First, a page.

As part of their military readiness and training programs the U.S. Navy utilizes sonar and explosives which impact marine life. To evaluate the impacts of this program, the Navy has prepared a draft Environmental Impact Statement (EIS) and is now inviting public comment on this draft EIS. Click here for the EIS Document and here for the on-line public comment form. More information appears in the Navy press releases below.
Hear more on this story in the report below, submitted and aired by KMUD News Director, Terri Klemetson, on the KMUD Local NEWS, Friday, Jan. 24, 2014.
Press releases from the Navy Public Affairs Ofice:
The U.S. Navy has prepared a Draft Environmental Impact Statement (EIS) to evaluate the potential environmental impacts associated with military readiness training and testing activities conducted primarily within existing range complexes, operating areas and testing ranges in the Northwest Training and Testing (NWTT) Study Area.
The Navy invites the public to comment on the NWTT Draft EIS, whether it be online on the project website, in person at one of our public meetings, or by mail. The document as well as an online comment form can be found on the project's website at www.NWTTEIS.com. All comments must be postmarked or received online by March 25, 2014, for consideration in the Final EIS.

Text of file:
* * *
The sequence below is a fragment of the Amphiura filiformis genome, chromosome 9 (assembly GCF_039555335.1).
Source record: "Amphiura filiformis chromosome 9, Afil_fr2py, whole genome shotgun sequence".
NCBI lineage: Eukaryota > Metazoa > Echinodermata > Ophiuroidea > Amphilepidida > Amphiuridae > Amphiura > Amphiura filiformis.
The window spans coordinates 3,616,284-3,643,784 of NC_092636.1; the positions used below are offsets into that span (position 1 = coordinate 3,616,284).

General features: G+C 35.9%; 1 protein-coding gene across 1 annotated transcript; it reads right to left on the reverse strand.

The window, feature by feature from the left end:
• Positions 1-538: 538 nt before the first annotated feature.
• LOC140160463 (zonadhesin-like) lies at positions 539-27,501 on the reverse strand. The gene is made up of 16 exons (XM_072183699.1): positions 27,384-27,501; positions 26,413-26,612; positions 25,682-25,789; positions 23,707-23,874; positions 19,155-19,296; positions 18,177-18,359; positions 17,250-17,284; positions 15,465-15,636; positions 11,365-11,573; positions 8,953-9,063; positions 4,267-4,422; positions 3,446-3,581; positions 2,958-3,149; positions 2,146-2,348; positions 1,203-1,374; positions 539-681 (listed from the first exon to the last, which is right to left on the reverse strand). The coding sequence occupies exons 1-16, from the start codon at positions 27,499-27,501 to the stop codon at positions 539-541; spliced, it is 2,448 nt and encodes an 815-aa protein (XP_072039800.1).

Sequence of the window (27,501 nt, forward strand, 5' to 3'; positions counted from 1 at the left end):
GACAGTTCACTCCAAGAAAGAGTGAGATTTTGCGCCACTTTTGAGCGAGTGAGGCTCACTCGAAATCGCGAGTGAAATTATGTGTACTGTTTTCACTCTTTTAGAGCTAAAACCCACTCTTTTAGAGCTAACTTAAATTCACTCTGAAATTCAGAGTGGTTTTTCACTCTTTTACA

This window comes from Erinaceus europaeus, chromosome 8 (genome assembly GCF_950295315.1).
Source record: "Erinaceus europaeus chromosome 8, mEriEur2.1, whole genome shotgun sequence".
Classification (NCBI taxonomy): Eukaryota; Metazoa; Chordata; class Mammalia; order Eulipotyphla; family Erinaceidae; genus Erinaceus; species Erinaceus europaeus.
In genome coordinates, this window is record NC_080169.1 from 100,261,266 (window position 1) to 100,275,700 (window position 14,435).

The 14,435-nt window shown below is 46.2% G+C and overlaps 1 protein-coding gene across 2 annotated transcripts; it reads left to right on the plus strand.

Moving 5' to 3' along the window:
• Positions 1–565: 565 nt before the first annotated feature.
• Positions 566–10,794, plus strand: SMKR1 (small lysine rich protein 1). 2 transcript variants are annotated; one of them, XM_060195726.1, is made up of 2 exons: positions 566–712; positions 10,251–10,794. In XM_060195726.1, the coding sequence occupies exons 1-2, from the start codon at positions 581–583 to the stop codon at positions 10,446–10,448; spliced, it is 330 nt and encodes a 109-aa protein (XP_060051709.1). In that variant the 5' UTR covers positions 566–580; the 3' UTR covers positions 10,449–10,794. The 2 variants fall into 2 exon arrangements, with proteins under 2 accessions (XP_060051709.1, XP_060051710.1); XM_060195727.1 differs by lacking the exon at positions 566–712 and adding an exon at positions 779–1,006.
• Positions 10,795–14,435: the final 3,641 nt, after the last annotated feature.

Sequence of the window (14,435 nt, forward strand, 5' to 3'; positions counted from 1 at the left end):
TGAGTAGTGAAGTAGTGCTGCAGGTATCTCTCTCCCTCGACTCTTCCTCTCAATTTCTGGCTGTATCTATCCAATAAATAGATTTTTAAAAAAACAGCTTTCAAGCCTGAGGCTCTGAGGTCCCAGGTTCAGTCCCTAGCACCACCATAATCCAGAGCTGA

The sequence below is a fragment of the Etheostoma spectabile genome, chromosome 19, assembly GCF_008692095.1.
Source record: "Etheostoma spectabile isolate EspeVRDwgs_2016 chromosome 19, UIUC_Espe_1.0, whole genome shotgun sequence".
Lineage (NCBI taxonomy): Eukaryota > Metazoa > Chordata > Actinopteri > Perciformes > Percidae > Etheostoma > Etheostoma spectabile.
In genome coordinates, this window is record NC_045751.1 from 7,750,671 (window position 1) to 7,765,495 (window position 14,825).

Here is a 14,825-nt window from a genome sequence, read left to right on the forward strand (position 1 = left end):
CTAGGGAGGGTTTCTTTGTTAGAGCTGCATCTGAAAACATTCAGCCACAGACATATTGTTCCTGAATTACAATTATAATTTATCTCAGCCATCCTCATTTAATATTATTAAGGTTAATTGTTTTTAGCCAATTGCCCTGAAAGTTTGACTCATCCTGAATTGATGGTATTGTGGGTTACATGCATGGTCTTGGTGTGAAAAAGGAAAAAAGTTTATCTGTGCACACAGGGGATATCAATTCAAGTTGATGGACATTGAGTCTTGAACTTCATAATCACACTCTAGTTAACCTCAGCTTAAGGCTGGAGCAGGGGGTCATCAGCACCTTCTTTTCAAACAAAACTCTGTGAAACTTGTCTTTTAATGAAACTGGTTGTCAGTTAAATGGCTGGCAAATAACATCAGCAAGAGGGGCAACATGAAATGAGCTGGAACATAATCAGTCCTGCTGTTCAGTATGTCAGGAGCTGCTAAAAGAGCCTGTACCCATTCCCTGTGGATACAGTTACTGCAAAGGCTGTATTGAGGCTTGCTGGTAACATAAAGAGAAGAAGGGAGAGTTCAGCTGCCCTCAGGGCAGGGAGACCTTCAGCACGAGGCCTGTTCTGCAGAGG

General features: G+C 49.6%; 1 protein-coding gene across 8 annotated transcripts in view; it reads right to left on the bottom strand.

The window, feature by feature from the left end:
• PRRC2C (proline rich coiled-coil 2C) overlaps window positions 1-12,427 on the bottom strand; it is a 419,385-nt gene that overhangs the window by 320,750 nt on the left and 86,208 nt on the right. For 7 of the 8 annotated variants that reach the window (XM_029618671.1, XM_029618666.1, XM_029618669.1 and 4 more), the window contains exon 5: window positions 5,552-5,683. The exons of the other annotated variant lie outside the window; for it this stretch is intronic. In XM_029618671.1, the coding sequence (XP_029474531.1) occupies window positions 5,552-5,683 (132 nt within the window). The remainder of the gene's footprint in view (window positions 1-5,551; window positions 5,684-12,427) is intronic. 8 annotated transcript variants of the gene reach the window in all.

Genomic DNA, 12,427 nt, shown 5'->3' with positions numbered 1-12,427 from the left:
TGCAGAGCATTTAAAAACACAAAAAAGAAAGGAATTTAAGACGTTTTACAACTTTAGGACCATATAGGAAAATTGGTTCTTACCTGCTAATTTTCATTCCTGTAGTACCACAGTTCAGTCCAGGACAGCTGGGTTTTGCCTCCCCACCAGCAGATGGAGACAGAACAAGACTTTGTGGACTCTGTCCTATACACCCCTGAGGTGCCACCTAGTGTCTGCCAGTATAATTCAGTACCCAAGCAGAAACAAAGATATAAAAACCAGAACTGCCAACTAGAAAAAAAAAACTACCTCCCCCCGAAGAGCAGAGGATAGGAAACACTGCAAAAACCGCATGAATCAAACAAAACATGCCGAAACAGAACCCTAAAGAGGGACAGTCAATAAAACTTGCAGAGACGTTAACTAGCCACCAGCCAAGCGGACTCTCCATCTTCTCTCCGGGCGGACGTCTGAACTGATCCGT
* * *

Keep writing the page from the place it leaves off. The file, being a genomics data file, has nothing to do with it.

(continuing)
*Note: This EIS is different from the EA-18 G Growler Airfield Operations EIS for Naval Air Station Whidbey Island, the P-8 A MMA Supplemental EIS for Naval Air Station Whidbey Island and the Naval Weapons Systems Training Facility Boardman EIS in Boardman, Oregon.
Release #14-001;Jan. 24, 2014:
Northwest Training and Testing Draft Environmental Impact Statement/Overseas Environmental Impact Statement Available for Public Review and Comment
SILVERDALE, Wash. - The U.S. Navy has prepared a Draft Environmental Impact Statement/Overseas Environmental Impact Statement (EIS/OEIS) to evaluate the potential environmental impacts associated with military readiness training and testing activities conducted primarily within existing range complexes, operating areas and testing ranges in the Northwest Training and Testing (NWTT) Study Area. The Navy invites you to comment on the NWTT Draft EIS/OEIS.